2.2.2.  No Hard Scalability Bound

   Protocols that have no inherent limit near the edge of the originally
   envisioned scale are more likely to be wildly successful in terms of
   scale.  For example, IPv4 had no inherent limit near its originally
   envisioned scale; the address space limit was not hit until it was
   already wildly successful in terms of scale.  Another type of
   inherent limit would be a performance "knee" that causes a meltdown
   (e.g., a broadcast storm) once a scaling limit is passed.

2.2.3.  Threats Sufficiently Mitigated

   The more successful a protocol becomes, the more attractive a target
   it will be.  Protocols with security flaws may still become wildly
   successful provided that they are extensible enough to allow the
   flaws to be addressed in subsequent revisions.  Examples include
   Secure SHell version 1 (SSHv1) and IEEE 802.11 with WEP.  However,
   the combination of security flaws and limited extensibility tends to
   be deadly.  For example, some early server-based multiplayer games
   ultimately failed due to insufficient protections against cheating,
   even though they were initially successful.

3.  Conclusions

   The case studies described in Appendix A indicate that the most
   important initial success factors are filling a real need and being
   incrementally deployable.  When there are competing proposals of
   comparable benefit and deployability, open specifications and code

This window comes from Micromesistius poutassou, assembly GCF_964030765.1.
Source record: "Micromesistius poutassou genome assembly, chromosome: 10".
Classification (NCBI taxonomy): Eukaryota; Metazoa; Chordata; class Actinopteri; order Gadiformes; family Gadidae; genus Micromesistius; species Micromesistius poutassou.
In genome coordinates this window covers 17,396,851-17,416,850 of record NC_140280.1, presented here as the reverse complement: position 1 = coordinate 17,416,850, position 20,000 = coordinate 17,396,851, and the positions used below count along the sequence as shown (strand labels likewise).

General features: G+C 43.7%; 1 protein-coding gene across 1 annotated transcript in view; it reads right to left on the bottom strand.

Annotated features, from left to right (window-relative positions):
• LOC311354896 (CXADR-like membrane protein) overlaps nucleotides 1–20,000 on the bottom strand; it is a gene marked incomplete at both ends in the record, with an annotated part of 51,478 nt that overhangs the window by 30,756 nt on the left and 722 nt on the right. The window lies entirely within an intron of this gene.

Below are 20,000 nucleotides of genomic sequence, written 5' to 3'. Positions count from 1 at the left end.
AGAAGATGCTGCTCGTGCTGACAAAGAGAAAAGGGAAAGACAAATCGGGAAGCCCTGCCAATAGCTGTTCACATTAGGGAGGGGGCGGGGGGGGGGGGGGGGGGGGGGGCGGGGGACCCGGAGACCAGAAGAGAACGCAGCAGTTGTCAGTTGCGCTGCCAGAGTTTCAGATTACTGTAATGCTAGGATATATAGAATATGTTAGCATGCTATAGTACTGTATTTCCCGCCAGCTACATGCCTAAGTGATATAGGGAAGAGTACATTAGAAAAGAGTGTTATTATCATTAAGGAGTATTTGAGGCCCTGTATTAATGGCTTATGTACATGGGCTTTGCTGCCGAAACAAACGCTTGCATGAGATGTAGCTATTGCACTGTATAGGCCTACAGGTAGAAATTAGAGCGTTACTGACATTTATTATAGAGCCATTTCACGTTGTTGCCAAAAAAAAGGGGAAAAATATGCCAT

become significant success factors.  Open source availability is
   initially more important than open specification maintenance.

   In most cases, technical quality was not a primary factor in initial
   success.  Indeed, many successful protocols would not pass IESG
   review today.  Technically inferior proposals can win if they are
   openly available.  Factors that do not seem to be significant in
   determining initial success (but may affect wild success) include
   good design, security, and having an open specification maintenance
   process.

   Many of the case studies concern protocols originally developed
   outside the IETF, which the IETF played a role in improving only
   after initial success was certain.  While the IETF focuses on design
   quality, which is not a factor in determining initial protocol
   success, once a protocol succeeds, a good technical design may be key
   to it staying successful, or in dealing with wild success.  Allowing
   extensibility in an initial design enables initial shortcomings to be
   addressed.

   Security vulnerabilities do not seem to limit initial success, since
   vulnerabilities often become interesting to attackers only after the
   protocol becomes widely deployed enough to become a useful target.
   Finally, open specification maintenance is not important to initial
   success since many successful protocols were initially developed
   outside the IETF or other standards bodies, and were only
   standardized later.

   In light of our conclusions, we recommend that the following
   questions be asked when evaluating protocol designs: